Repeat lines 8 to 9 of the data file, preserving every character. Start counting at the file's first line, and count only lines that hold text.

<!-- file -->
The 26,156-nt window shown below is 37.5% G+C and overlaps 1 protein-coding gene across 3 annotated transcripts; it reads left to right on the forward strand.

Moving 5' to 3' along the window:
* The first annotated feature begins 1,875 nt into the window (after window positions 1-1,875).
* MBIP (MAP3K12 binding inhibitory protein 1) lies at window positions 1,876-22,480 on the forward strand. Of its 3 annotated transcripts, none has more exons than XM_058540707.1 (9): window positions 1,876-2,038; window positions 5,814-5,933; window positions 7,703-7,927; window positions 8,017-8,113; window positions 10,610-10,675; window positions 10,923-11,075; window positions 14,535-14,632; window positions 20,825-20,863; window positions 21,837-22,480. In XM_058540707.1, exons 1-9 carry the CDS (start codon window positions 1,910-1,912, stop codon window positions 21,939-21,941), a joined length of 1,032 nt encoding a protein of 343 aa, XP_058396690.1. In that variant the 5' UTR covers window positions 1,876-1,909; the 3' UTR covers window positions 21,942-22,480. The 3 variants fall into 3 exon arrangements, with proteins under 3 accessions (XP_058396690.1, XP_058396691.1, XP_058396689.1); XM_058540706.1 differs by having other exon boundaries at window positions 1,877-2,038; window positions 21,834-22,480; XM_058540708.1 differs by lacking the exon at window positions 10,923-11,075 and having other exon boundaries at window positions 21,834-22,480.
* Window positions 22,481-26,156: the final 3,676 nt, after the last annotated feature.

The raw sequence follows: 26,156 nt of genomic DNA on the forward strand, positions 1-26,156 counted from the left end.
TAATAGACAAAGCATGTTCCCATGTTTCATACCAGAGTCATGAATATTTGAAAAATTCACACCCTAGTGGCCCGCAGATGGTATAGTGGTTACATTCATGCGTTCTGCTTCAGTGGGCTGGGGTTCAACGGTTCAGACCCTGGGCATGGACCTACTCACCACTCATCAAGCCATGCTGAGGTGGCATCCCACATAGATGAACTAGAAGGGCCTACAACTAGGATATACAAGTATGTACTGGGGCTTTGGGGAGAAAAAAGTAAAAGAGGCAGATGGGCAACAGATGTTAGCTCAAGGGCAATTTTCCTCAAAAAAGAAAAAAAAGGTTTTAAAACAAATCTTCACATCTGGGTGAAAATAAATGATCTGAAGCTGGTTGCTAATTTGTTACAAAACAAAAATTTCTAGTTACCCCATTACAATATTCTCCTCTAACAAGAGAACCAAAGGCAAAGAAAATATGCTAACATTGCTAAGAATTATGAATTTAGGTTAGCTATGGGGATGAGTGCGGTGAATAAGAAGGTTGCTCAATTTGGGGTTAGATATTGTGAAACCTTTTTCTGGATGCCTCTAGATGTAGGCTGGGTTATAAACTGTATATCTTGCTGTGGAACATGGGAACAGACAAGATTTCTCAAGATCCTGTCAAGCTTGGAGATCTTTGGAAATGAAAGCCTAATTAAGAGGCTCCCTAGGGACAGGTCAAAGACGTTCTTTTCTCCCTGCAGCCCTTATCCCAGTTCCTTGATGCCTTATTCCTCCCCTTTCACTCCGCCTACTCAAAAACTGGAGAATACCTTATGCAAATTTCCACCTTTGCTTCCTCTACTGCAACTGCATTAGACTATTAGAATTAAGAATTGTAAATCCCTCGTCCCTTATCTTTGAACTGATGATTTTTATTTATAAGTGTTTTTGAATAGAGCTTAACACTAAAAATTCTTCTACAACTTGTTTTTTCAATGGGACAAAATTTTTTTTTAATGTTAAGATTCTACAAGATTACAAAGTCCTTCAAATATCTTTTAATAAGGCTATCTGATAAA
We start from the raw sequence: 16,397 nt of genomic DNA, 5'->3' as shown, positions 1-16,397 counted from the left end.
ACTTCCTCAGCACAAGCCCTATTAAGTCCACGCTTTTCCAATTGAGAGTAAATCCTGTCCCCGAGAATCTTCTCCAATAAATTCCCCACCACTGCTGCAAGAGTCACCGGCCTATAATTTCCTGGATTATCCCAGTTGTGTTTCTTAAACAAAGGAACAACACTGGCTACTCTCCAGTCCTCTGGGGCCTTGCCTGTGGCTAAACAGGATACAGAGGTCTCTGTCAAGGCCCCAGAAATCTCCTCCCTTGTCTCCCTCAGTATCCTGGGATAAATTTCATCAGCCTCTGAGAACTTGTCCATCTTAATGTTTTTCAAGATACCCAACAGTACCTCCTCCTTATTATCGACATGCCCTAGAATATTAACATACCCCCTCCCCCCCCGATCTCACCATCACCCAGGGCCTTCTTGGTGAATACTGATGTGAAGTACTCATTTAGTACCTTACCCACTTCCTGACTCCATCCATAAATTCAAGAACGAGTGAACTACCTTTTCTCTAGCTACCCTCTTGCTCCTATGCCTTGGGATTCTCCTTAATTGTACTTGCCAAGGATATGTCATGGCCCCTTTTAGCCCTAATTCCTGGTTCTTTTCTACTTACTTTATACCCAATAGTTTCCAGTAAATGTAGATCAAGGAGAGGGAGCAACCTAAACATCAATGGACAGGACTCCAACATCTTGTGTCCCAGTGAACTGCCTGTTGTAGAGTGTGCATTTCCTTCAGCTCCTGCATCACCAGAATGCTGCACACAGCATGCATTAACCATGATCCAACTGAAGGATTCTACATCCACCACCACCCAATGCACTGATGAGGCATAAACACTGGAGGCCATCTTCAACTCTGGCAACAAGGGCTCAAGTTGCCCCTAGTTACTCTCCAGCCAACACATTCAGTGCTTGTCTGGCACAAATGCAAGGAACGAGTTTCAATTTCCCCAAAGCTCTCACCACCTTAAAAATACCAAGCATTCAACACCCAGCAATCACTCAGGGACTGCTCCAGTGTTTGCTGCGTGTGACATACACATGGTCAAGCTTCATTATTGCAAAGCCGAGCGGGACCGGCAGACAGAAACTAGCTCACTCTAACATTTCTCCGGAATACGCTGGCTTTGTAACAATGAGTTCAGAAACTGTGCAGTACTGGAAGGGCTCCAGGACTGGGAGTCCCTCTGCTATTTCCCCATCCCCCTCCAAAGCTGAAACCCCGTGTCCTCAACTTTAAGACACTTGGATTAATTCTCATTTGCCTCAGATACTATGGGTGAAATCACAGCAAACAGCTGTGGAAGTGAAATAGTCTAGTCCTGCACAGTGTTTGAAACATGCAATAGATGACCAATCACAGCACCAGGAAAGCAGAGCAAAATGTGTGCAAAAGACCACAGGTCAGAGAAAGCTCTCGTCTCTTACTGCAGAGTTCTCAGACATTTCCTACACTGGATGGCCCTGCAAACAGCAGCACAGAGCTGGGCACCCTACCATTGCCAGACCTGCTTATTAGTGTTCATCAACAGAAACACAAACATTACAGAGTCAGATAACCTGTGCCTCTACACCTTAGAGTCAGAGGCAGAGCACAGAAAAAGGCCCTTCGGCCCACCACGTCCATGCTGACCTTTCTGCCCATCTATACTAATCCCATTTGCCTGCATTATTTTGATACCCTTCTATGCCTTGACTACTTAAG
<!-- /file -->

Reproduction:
We start from the raw sequence: 16,397 nt of genomic DNA, 5'->3' as shown, positions 1-16,397 counted from the left end.
ACTTCCTCAGCACAAGCCCTATTAAGTCCACGCTTTTCCAATTGAGAGTAAATCCTGTCCCCGAGAATCTTCTCCAATAAATTCCCCACCACTGCTGCAAGAGTCACCGGCCTATAATTTCCTGGATTATCCCAGTTGTGTTTCTTAAACAAAGGAACAACACTGGCTACTCTCCAGTCCTCTGGGGCCTTGCCTGTGGCTAAACAGGATACAGAGGTCTCTGTCAAGGCCCCAGAAATCTCCTCCCTTGTCTCCCTCAGTATCCTGGGATAAATTTCATCAGCCTCTGAGAACTTGTCCATCTTAATGTTTTTCAAGATACCCAACAGTACCTCCTCCTTATTATCGACATGCCCTAGAATATTAACATACCCCCTCCCCCCCCGATCTCACCATCACCCAGGGCCTTCTTGGTGAATACTGATGTGAAGTACTCATTTAGTACCTTACCCACTTCCTGACTCCATCCATAAATTCAAGAACGAGTGAACTACCTTTTCTCTAGCTACCCTCTTGCTCCTATGCCTTGGGATTCTCCTTAATTGTACTTGCCAAGGATATGTCATGGCCCCTTTTAGCCCTAATTCCTGGTTCTTTTCTACTTACTTTATACCCAATAGTTTCCAGTAAATGTAGATCAAGGAGAGGGAGCAACCTAAACATCAATGGACAGGACTCCAACATCTTGTGTCCCAGTGAACTGCCTGTTGTAGAGTGTGCATTTCCTTCAGCTCCTGCATCACCAGAATGCTGCACACAGCATGCATTAACCATGATCCAACTGAAGGATTCTACATCCACCACCACCCAATGCACTGATGAGGCATAAACACTGGAGGCCATCTTCAACTCTGGCAACAAGGGCTCAAGTTGCCCCTAGTTACTCTCCAGCCAACACATTCAGTGCTTGTCTGGCACAAATGCAAGGAACGAGTTTCAATTTCCCCAAAGCTCTCACCACCTTAAAAATACCAAGCATTCAACACCCAGCAATCACTCAGGGACTGCTCCAGTGTTTGCTGCGTGTGACATACACATGGTCAAGCTTCATTATTGCAAAGCCGAGCGGGACCGGCAGACAGAAACTAGCTCACTCTAACATTTCTCCGGAATACGCTGGCTTTGTAACAATGAGTTCAGAAACTGTGCAGTACTGGAAGGGCTCCAGGACTGGGAGTCCCTCTGCTATTTCCCCATCCCCCTCCAAAGCTGAAACCCCGTGTCCTCAACTTTAAGACACTTGGATTAATTCTCATTTGCCTCAGATACTATGGGTGAAATCACAGCAAACAGCTGTGGAAGTGAAATAGTCTAGTCCTGCACAGTGTTTGAAACATGCAATAGATGACCAATCACAGCACCAGGAAAGCAGAGCAAAATGTGTGCAAAAGACCACAGGTCAGAGAAAGCTCTCGTCTCTTACTGCAGAGTTCTCAGACATTTCCTACACTGGATGGCCCTGCAAACAGCAGCACAGAGCTGGGCACCCTACCATTGCCAGACCTGCTTATTAGTGTTCATCAACAGAAACACAAACATTACAGAGTCAGATAACCTGTGCCTCTACACCTTAGAGTCAGAGGCAGAGCACAGAAAAAGGCCCTTCGGCCCACCACGTCCATGCTGACCTTTCTGCCCATCTATACTAATCCCATTTGCCTGCATTATTTTGATACCCTTCTATGCCTTGACTACTTAAG